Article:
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By Ciara LaVelle, Kat Bein, Carolina Del Busto, and Liz Tracy
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Records in Vickie White's possession do not reveal the exact purchase price, but they do show that with insurance and additional fees, Muniz's starting balance was slightly more than $4200. The documents reflect that three months after the purchase, Muniz returned the Celica to Coconut Palm. According to White, the car had been involved in an accident severe enough to render it inoperable. Dealership records show Svadbik wrote off the vehicle as a loss and credited $600 from insurance proceeds to Muniz's account.
Muniz still owed more than $3000, upon which late fees were accumulating every other week. In March 1998 Svadbik placed a lien on and seized a car owned by Muniz's wife and loan cosigner, Rosemarie Torres. (Like most customers mentioned in this story, Muniz and Torres could not be located for comment despite repeated efforts.)
What Muniz's account does not reflect is the fact that the Celica, which Svadbik had written off his books, was patched up and sold again by Coconut Palm, in February 1997, to Hector Ramos. The Goulds resident's account opened with a starting balance of more than $5000. Florida law (Chapter 679.504) mandates that Muniz's account should have been credited with the full amount of the Ramos sale (less "reasonable expenses"), a credit that likely was large enough to retire his debt. Records show the account was not credited.
Ramos experienced mechanical troubles with the Celica. According to Coconut Palm records obtained by Vickie White, he returned the car to Svadbik only four months after his purchase. At the end of that month, June 1997, Svadbik again wrote the vehicle off his books. Ramos, however, still owed more than $4300 on the car, a balance upon which late fees began accruing every other week.
What Ramos's account does not show is that two days before Svadbik wrote off the car, it was sold again, this time to a man named Neptaly Cardenas. Dealership records indicate that even after he dropped a whopping down payment of almost $3000, Cardenas's account opened with a balance of $5000. He allegedly missed his first payment, and the car was immediately repossessed. According to Coconut Palm records, Svadbik wrote off the Celica later that month. With late fees and interest, Cardenas's balance as of June 1998 had ballooned to $7035.73.
Evidently Cardenas's account was not credited when the Celica was sold yet again by Coconut Palm, in November 1997. Rodolfo Carbajo of Miami opened with a balance of more than $5250. Florida Department of Highway Safety and Motor Vehicles records indicate he still owns the car.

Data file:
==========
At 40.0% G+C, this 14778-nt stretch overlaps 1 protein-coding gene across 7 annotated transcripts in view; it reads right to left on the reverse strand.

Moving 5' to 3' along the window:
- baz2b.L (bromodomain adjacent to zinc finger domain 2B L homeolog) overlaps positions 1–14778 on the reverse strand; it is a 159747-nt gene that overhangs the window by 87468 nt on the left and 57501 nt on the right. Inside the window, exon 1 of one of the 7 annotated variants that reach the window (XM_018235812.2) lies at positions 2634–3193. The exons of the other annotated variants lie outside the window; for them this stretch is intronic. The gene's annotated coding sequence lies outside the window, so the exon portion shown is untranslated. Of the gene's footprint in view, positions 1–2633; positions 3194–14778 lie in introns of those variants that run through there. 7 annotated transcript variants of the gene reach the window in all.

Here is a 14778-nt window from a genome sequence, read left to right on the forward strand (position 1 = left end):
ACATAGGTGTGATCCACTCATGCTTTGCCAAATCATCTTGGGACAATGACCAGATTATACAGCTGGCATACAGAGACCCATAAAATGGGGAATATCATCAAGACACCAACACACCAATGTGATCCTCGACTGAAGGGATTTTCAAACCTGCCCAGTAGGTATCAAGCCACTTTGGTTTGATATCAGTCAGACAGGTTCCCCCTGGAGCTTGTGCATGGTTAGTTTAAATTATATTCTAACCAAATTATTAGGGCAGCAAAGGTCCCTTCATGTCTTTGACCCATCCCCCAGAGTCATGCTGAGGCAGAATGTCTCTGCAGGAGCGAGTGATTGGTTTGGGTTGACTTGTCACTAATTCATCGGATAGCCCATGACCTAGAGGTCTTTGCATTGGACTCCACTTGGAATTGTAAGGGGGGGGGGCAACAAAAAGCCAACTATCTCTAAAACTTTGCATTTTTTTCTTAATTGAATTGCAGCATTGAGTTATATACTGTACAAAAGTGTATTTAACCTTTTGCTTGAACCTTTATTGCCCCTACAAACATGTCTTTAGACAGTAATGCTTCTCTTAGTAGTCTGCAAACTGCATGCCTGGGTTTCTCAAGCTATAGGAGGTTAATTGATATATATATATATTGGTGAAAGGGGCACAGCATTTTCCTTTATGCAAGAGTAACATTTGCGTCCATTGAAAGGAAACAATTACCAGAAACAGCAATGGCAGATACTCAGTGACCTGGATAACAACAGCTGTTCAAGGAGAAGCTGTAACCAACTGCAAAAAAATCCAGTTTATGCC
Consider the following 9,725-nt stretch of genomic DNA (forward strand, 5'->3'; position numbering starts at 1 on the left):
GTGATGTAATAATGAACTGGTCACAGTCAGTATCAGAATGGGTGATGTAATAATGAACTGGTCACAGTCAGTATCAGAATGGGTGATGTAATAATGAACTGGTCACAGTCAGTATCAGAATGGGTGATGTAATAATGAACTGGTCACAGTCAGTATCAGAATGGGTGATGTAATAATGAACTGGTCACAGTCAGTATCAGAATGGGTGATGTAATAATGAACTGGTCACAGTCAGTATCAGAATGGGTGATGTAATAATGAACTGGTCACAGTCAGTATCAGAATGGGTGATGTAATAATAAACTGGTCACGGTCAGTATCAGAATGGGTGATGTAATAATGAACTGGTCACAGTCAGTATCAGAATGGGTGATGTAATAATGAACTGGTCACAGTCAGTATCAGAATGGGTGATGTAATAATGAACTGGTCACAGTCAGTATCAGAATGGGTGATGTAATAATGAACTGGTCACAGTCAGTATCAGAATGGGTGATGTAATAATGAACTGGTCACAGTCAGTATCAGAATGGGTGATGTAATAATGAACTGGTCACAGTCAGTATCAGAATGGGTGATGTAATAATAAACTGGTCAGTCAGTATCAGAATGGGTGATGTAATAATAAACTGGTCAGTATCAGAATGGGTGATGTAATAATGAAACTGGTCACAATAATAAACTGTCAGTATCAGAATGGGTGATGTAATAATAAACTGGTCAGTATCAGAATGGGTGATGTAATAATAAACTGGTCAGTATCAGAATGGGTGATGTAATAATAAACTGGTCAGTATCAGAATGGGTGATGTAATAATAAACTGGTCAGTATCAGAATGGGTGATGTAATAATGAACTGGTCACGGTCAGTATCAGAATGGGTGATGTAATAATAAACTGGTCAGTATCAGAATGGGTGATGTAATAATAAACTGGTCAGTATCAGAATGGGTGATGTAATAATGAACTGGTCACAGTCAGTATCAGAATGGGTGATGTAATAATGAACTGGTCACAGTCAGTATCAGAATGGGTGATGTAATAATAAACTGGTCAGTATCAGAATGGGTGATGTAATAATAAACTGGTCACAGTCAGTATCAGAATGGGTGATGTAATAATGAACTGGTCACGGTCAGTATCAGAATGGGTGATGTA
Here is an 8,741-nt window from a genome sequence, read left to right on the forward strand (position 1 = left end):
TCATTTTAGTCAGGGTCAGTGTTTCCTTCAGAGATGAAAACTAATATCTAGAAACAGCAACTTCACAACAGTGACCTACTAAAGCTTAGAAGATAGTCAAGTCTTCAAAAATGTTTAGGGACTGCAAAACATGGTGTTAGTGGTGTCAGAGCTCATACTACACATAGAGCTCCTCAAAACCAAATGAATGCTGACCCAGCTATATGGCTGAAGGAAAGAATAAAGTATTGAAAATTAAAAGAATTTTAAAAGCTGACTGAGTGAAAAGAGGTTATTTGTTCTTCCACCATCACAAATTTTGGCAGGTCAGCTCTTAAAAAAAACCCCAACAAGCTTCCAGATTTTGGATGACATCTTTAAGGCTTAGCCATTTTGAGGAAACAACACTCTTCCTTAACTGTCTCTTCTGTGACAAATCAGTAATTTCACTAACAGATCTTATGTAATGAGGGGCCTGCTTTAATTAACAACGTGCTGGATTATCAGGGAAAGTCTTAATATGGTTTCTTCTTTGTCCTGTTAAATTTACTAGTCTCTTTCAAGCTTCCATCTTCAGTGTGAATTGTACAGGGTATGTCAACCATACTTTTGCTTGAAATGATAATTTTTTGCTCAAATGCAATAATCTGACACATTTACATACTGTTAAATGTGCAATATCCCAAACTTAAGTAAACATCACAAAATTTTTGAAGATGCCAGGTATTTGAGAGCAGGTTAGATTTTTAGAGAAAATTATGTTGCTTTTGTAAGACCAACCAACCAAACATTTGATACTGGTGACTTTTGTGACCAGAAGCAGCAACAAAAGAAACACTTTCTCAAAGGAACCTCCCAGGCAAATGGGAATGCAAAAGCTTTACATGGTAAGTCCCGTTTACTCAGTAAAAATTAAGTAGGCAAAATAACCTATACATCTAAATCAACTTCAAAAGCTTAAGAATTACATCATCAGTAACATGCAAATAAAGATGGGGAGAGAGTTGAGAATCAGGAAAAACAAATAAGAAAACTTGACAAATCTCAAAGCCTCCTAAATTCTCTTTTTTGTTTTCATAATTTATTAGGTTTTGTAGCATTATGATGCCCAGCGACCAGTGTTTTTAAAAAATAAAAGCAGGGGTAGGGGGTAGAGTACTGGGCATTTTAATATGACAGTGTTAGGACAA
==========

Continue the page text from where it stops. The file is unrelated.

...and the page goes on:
"The number-one customer is an uneducated black woman," Vickie White says. "And if you speak Spanish and not much English, they love you." White is sitting at a table in a Denny's restaurant in Florida City, drinking a cherry Coke. While she talks about her days working for John Svadbik, tourists headed for the Keys amble through the front door, blinking as they make the transition from the bright sunshine outside.
"The cars are misrepresented to the buyer," she continues. "These are 'blue-light specials' that John picks up at public auction, yet we tell [customers] the cars are in good condition, that they run great. We'd say they get [maintenance] when they don't -- [some] of them can't even legally pass the emissions test. If a potential customer notices something wrong with the car, he might make the sale conditional by saying something like, 'If you fix this, then I'll buy it.' We'd always agree and promise to fix it. But once he signs on the dotted line, we wouldn't fix a thing."
Casually, while sipping her soda, White confirms the worst fears of every used-car buyer. The National Independent Automobile Dealers Association brochure states it clearly: "One of the greatest challenges facing the used-car industry is overcoming an image of dishonesty. Often a customer will come on to the lot primed to do mental battle with the salesperson because he believes the salesperson is trying to hide something that is wrong with the car or will charge him too much for the vehicle."
That's exactly what happens, White says, adding that the sales process at Coconut Palm and South Florida Auto Sales is designed to overwhelm. "We speed them through," she explains. "We allow no more than fifteen minutes to read the contract and sign it, knowing full well that most of them aren't good readers. We tell them to sign here, here, and here. In the process we add on extra costs for insurance, which [Svadbik] isn't even licensed to sell." (Svadbik's attorney Steven Hyatt acknowledges that neither Svadbik nor his companies are licensed to sell insurance but says that Svadbik "works through a licensed agent." Customer Elisa Williams, who has bought one car from Svadbik and is paying on another, says she bought insurance for both vehicles directly from a Svadbik salesman, not through an agent.)
"By the time we're done," White continues, "a car that sold for a base of $2000 can almost double in price. And John is charging 30 percent interest on everything."
Former customer Gloria Fox breezed through her used-car purchase. "They were very, very receptive," she says of the Coconut Palm sales team. "They don't give you any hassles. They sell you a car within 30 minutes."